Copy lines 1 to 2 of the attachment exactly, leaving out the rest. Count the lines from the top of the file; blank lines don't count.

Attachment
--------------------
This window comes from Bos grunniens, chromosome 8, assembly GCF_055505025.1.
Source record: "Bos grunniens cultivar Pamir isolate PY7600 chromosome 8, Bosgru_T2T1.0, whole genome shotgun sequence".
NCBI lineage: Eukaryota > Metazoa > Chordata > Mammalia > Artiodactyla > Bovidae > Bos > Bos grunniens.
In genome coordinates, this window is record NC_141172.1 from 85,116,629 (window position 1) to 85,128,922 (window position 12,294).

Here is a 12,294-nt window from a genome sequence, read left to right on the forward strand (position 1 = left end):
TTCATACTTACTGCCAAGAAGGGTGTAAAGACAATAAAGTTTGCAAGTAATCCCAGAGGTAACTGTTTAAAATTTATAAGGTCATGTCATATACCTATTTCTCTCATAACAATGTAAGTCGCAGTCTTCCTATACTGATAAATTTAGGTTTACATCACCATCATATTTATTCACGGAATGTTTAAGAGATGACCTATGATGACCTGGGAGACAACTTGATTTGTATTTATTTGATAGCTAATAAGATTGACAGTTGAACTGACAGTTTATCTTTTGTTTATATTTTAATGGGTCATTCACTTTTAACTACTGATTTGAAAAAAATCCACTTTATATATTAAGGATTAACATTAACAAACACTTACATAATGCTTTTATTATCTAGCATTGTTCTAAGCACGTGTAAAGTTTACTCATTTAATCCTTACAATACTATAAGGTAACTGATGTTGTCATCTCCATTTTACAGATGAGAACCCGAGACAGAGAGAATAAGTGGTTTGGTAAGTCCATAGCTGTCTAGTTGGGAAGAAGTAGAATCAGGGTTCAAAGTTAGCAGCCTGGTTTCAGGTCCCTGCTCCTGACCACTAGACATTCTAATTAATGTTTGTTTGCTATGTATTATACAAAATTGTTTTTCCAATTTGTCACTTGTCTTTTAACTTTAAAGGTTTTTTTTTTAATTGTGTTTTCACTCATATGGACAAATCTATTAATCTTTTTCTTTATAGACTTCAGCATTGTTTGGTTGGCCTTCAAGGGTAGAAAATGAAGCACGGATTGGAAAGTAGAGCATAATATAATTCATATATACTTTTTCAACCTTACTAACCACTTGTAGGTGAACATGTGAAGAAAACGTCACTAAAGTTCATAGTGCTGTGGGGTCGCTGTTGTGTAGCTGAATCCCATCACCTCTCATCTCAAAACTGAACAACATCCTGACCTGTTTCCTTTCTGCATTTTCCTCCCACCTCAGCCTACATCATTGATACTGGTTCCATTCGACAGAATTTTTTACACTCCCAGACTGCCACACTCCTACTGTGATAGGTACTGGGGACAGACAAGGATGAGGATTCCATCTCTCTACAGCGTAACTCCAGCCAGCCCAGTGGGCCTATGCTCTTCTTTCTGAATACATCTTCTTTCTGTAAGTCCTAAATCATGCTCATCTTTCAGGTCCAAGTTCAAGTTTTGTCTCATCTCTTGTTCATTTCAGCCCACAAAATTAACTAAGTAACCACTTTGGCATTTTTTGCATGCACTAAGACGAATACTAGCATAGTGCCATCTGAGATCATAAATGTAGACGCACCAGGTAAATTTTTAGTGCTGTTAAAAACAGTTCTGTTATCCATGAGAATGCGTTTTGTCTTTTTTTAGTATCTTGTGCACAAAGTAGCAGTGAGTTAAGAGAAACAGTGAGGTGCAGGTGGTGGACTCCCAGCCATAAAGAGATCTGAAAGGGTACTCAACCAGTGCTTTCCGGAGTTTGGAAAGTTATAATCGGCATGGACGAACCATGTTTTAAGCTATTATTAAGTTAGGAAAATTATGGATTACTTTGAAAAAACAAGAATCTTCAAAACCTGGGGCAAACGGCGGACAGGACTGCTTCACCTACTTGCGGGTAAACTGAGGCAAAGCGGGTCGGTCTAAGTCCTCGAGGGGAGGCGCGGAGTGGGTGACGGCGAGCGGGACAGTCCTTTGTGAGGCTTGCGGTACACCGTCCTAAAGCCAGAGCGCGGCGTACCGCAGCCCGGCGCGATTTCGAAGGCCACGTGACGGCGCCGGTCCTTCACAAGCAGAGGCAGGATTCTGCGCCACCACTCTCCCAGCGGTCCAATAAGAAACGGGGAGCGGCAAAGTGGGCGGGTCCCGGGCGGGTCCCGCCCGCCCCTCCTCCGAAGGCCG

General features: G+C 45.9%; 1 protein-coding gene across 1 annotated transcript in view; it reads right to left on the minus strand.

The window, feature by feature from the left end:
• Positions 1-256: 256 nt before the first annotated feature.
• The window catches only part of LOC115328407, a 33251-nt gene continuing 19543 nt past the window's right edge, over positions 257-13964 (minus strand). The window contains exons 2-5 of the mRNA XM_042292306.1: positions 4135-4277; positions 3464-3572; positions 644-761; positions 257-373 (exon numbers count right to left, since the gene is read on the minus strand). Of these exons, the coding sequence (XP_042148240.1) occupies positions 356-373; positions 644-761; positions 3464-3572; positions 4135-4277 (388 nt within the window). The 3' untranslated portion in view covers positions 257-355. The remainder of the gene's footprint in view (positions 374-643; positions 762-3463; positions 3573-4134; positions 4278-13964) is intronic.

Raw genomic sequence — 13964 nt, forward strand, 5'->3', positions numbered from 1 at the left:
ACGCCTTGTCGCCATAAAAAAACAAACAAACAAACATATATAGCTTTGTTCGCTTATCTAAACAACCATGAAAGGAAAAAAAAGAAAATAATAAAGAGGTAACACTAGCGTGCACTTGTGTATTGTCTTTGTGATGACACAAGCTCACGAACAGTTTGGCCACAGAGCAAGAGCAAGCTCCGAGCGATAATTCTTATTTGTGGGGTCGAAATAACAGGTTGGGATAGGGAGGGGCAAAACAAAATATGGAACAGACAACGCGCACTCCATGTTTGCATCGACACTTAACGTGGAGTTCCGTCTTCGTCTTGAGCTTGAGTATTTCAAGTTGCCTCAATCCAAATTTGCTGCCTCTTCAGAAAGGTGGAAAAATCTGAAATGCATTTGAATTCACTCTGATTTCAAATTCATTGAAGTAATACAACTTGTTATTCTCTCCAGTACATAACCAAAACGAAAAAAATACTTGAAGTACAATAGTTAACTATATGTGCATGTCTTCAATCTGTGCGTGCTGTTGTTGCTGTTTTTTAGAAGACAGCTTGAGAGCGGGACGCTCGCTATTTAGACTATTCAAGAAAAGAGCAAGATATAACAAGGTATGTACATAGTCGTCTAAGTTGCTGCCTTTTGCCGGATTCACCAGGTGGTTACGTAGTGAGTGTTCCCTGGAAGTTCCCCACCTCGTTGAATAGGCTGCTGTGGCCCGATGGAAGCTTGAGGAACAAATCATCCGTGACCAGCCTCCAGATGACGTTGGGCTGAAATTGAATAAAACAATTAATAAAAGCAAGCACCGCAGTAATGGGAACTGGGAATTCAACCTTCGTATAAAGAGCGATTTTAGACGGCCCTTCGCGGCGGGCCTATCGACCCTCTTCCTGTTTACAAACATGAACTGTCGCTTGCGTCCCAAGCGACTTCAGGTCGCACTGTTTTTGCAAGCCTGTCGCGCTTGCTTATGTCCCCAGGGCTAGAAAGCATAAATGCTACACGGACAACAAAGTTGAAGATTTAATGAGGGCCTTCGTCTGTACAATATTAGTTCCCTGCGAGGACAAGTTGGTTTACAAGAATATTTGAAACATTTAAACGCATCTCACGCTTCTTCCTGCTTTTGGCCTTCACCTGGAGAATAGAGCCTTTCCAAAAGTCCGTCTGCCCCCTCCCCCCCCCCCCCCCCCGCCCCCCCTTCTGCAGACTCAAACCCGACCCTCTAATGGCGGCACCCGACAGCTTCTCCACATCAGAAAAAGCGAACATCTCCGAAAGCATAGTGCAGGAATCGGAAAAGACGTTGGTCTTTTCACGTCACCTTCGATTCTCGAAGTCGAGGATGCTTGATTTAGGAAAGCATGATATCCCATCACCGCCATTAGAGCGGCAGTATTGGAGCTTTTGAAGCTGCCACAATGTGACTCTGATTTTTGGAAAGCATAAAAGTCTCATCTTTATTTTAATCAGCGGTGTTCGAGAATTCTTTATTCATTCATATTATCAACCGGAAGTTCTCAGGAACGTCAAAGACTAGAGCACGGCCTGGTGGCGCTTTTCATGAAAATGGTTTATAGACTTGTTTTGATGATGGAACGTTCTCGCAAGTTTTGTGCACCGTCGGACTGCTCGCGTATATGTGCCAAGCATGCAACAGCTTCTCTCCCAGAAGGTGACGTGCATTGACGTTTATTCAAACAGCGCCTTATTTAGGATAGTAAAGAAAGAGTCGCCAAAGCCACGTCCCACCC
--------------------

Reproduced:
This window comes from Bos grunniens, chromosome 8, assembly GCF_055505025.1.
Source record: "Bos grunniens cultivar Pamir isolate PY7600 chromosome 8, Bosgru_T2T1.0, whole genome shotgun sequence".